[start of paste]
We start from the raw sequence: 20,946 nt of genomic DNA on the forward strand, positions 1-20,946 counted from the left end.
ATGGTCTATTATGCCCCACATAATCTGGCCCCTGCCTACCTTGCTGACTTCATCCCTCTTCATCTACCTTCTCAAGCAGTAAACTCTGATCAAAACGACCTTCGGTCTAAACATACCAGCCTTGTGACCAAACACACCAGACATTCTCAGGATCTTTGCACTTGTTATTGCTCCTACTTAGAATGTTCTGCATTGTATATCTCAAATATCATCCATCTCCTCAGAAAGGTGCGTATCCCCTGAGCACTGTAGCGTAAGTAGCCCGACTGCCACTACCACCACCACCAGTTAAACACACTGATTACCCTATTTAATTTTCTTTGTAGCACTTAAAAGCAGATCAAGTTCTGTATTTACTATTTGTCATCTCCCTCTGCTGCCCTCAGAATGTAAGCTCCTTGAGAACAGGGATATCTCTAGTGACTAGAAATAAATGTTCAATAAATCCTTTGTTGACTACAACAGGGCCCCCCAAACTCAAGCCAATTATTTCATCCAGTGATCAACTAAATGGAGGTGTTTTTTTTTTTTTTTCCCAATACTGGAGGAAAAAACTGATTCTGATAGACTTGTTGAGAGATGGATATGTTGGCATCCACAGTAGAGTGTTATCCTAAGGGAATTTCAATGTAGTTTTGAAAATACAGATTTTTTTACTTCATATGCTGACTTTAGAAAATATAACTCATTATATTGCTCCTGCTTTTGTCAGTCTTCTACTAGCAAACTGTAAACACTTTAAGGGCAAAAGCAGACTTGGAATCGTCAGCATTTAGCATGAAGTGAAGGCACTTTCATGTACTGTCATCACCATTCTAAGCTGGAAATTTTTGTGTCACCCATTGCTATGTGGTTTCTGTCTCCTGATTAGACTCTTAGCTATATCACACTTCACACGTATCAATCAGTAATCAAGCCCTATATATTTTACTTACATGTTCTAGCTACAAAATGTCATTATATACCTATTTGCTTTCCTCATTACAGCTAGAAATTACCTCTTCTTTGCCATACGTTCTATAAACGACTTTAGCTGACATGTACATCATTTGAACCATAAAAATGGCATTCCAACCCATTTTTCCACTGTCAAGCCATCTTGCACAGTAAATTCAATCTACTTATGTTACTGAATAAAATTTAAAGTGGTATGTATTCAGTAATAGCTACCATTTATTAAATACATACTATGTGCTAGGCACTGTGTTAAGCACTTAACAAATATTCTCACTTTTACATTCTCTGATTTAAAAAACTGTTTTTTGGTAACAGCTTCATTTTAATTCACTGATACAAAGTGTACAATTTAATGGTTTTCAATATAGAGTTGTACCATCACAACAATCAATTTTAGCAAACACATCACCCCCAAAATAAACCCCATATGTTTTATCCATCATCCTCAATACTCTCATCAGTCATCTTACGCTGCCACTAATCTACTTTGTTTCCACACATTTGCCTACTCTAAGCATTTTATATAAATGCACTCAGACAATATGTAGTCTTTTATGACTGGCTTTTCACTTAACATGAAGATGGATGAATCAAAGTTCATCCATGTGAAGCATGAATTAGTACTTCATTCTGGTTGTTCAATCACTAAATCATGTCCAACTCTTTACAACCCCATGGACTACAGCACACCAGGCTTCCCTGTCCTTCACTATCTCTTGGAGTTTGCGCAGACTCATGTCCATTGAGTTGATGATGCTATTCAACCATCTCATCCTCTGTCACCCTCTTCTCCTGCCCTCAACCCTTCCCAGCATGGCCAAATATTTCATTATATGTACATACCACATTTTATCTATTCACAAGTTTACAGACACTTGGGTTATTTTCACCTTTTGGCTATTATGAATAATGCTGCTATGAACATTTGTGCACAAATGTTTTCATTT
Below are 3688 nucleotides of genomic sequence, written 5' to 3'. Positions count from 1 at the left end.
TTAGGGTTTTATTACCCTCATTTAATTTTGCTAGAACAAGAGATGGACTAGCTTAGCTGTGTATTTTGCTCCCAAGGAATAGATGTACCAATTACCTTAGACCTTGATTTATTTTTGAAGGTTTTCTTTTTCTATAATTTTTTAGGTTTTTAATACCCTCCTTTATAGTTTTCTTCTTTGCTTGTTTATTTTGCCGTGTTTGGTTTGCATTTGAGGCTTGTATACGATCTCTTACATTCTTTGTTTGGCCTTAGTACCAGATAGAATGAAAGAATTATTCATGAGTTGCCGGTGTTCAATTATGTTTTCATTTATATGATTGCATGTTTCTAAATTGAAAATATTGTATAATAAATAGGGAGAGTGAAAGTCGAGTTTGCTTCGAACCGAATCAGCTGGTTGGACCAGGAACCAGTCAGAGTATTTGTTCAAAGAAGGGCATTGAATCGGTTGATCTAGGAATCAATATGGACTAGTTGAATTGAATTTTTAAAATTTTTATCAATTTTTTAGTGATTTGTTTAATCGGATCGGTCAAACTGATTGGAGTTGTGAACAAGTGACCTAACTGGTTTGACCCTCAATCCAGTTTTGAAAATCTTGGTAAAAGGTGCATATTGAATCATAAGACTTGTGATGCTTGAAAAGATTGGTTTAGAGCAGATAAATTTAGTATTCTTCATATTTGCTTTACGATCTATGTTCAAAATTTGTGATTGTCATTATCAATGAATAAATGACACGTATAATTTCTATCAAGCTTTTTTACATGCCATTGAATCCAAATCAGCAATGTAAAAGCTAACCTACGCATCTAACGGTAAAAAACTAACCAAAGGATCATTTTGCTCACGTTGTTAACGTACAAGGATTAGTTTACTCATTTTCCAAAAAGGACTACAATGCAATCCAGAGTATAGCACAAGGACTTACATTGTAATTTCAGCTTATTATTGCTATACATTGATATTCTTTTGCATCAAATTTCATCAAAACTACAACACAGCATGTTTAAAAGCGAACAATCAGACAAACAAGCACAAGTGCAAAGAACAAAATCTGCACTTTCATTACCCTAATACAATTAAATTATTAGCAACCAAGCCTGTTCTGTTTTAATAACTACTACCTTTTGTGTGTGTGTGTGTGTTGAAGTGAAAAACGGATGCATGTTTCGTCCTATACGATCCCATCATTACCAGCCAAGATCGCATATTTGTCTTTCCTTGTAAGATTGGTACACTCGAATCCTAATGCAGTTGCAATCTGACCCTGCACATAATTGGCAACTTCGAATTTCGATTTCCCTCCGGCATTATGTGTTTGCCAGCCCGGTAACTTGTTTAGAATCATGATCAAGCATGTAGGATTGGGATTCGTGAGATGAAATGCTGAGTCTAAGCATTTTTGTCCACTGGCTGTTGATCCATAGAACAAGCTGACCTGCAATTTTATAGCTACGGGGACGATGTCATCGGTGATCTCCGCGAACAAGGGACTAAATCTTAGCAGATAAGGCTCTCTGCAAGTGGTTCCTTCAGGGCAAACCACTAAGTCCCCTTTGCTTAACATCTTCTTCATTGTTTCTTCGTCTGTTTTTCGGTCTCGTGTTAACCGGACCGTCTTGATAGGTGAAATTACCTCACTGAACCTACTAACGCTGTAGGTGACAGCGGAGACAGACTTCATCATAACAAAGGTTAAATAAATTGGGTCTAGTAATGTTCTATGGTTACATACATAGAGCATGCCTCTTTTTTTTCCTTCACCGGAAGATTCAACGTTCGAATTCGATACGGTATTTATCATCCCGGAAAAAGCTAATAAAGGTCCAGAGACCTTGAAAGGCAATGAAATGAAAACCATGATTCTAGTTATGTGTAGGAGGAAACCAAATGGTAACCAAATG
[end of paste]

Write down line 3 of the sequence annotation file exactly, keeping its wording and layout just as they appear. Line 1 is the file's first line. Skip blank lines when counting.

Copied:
Below are 3688 nucleotides of genomic sequence, written 5' to 3'. Positions count from 1 at the left end.